TV Cream

TV: O is for...

Our Backyard

LUGBURIOUS LUNCHTIME fare for kids fronted by a cartoon seagull, whose chief job was to fill in the wearied viewer on the show’s never-changing location. “At the back! You know! The back! Not the front! But the back!” Cheers. The song went on to reassure: “It’s safe to play in our backyard,” a hint at the darkening times ahead. Three inhabitants populated the eponymous locale: Jean, a fully-grown woman, Laura, who was Jean’s offspring, and about five years old, and Peter, a fully-grown man in body but a gooning ape in mind and sense of so-called humour. His role in the household was somewhat undefined since he definitely wasn’t Laura’s father (this, in the days before the Child Support Agency, so possibly Jean had resorted to sponging off whatever gullible loser she could find as a last alternative to the game). The show then unfolded with various dull songs, stories, and activities, whose raison d’etre was ostensibly to give the uncharismatic, and resolutely difficult-to-please child Laura something to do to keep her off the streets, but was in reality to give the uncharismatic, and resolutely difficult-to-please child-man Peter something to do to keep him off the streets. Jean was aided/hindered in her efforts by the Band Next Door, a sub-Rod, Jane and Freddy three-piece, whose singer bore some physical resemblance to Carol Leader but who was not actually fit to tie the shoelaces of the PLAY SCHOOL loveangel. One of their songs, designed to coincide with a simple cookery feature on making Coconut Ice, went “Pink and nice, coconut ice”. Repeat, ad nauseum.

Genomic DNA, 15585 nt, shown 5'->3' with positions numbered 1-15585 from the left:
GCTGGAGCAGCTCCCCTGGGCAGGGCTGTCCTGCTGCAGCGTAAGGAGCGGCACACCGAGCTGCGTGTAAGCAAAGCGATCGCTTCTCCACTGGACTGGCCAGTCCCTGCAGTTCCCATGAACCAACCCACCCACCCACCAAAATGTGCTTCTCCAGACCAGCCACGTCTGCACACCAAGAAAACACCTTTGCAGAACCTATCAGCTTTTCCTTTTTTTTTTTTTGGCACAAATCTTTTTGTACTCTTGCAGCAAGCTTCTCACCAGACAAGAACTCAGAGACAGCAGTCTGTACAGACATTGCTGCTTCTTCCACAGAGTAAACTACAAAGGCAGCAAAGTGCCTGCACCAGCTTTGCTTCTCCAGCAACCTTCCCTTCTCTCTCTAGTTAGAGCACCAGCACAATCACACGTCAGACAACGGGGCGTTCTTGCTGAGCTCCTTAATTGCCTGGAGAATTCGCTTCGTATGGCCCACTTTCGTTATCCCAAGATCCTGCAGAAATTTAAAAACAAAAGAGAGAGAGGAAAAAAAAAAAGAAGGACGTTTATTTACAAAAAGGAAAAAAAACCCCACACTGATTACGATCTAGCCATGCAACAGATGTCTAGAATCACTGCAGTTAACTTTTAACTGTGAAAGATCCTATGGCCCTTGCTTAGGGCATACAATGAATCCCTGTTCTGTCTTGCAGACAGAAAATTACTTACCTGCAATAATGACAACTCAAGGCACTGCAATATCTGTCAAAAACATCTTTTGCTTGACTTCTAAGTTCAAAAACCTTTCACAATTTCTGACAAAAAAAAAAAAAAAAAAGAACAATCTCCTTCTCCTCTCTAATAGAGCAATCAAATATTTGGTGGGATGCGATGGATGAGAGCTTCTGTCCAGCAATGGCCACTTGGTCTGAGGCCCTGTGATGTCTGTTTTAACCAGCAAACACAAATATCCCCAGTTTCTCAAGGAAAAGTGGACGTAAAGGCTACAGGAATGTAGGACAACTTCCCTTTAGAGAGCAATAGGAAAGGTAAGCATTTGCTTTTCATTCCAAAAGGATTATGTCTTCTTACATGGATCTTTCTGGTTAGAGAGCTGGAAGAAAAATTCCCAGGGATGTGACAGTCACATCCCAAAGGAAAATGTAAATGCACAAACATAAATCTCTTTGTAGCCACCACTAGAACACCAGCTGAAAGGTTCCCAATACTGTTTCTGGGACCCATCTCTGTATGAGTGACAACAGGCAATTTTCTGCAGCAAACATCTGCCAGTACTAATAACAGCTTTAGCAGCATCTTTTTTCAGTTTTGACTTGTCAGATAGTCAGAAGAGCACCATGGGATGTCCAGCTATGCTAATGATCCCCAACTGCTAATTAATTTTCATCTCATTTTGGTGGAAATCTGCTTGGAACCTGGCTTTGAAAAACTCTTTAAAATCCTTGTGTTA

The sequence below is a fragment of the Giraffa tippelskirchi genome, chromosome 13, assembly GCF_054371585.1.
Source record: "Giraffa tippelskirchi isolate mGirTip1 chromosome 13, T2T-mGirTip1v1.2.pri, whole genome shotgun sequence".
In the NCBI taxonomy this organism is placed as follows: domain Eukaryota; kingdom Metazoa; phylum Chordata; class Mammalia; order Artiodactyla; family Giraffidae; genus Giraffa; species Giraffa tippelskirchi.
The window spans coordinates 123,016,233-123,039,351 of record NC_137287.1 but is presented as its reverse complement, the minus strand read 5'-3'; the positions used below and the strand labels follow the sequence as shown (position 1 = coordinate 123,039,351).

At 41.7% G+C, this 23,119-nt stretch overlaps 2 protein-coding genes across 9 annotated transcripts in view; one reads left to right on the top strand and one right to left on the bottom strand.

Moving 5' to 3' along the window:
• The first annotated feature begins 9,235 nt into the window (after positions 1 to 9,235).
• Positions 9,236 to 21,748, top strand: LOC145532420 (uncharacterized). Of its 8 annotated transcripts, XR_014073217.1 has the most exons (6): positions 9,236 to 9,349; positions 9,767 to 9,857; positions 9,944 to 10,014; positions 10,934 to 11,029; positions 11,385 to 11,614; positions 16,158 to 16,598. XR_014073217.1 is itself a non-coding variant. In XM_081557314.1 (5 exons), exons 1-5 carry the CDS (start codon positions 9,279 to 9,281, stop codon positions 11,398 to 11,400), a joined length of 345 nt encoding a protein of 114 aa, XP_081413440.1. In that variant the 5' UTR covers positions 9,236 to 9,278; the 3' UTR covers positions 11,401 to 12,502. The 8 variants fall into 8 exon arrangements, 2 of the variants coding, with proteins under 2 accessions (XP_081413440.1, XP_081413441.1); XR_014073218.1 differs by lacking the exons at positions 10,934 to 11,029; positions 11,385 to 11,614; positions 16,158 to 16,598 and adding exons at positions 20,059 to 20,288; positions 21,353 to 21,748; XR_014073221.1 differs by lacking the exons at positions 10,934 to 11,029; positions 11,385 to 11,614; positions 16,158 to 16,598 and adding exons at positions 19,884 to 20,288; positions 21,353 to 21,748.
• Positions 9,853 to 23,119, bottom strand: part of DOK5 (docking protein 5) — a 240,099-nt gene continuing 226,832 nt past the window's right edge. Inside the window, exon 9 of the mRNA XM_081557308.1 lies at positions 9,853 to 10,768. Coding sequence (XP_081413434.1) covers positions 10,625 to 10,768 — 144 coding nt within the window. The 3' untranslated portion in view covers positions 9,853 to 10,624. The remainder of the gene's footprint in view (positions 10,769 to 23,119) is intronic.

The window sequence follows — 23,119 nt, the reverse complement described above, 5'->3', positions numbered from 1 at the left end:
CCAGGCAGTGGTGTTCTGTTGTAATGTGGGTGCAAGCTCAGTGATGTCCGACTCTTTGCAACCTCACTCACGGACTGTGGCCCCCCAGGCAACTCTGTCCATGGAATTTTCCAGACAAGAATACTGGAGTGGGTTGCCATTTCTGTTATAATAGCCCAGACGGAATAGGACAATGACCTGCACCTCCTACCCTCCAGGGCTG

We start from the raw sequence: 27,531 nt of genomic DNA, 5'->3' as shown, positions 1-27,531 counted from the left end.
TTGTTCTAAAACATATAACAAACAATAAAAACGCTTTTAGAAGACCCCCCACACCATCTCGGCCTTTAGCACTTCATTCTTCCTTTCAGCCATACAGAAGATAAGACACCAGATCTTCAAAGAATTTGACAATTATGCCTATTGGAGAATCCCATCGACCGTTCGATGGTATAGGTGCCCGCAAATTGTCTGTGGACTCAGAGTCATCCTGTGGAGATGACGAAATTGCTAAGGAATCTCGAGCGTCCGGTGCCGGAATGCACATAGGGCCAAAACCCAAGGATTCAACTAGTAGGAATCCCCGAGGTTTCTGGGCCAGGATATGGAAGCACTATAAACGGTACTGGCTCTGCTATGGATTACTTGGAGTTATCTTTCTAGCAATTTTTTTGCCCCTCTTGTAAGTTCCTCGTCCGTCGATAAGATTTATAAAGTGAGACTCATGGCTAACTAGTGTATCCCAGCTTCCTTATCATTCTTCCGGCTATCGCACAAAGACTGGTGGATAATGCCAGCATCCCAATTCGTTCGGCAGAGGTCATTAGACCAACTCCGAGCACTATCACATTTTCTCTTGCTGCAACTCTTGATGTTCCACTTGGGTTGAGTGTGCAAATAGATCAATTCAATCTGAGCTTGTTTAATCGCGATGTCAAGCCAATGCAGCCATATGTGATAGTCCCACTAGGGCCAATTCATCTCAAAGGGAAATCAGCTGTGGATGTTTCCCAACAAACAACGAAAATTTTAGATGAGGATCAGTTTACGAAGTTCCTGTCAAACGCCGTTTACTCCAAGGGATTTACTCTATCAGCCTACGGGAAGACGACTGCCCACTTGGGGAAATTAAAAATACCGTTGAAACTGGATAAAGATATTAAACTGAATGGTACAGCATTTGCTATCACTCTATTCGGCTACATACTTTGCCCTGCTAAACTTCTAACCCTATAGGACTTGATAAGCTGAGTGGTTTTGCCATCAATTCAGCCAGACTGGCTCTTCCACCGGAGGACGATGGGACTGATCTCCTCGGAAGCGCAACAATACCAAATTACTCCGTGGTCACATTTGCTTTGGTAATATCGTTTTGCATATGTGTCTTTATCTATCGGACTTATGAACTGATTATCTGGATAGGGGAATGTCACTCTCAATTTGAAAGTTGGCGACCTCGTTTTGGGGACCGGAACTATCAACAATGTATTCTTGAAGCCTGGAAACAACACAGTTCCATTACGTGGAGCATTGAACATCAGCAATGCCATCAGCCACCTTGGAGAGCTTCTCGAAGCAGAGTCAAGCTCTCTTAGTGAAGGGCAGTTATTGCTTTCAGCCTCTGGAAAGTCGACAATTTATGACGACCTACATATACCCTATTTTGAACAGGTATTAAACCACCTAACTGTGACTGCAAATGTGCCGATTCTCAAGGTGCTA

1. gman

    June 16, 2010 at 10:50 pm


    • Tom Ronson

      October 24, 2022 at 4:58 am

      Yep, that just about sums it up for me as well. I’ve just watched the title sequence on YouTube and it triggered a Proustian rush of memories of school holiday bleakness. It’s lunchtime, pissing down outside, and the only thing on telly is this.

  2. Chris Stobart

    February 17, 2016 at 9:45 pm

    Don’t forget the foreign stereotype puppets living the other side – Boris and Doris Macaroni. I still remember one time when he thought he’d wet his bed and then they found it was just his hot water bottle had burst.

  3. Tom Ronson

    March 31, 2022 at 2:17 am

    This and Let’s Pretend were the nadir of mid-eighties Children’s ITV. What was the fucking point?

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